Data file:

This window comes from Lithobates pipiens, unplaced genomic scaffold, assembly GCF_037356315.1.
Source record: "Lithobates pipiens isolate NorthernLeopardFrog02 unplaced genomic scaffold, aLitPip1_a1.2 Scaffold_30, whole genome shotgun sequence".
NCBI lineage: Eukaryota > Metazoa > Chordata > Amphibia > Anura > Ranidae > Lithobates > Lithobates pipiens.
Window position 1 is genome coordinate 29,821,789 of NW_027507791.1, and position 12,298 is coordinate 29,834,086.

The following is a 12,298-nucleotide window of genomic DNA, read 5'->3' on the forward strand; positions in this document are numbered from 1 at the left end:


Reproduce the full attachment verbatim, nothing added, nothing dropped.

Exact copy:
This window comes from Lithobates pipiens, unplaced genomic scaffold, assembly GCF_037356315.1.
Source record: "Lithobates pipiens isolate NorthernLeopardFrog02 unplaced genomic scaffold, aLitPip1_a1.2 Scaffold_30, whole genome shotgun sequence".
NCBI lineage: Eukaryota > Metazoa > Chordata > Amphibia > Anura > Ranidae > Lithobates > Lithobates pipiens.
Window position 1 is genome coordinate 29,821,789 of NW_027507791.1, and position 12,298 is coordinate 29,834,086.

The following is a 12,298-nucleotide window of genomic DNA, read 5'->3' on the forward strand; positions in this document are numbered from 1 at the left end: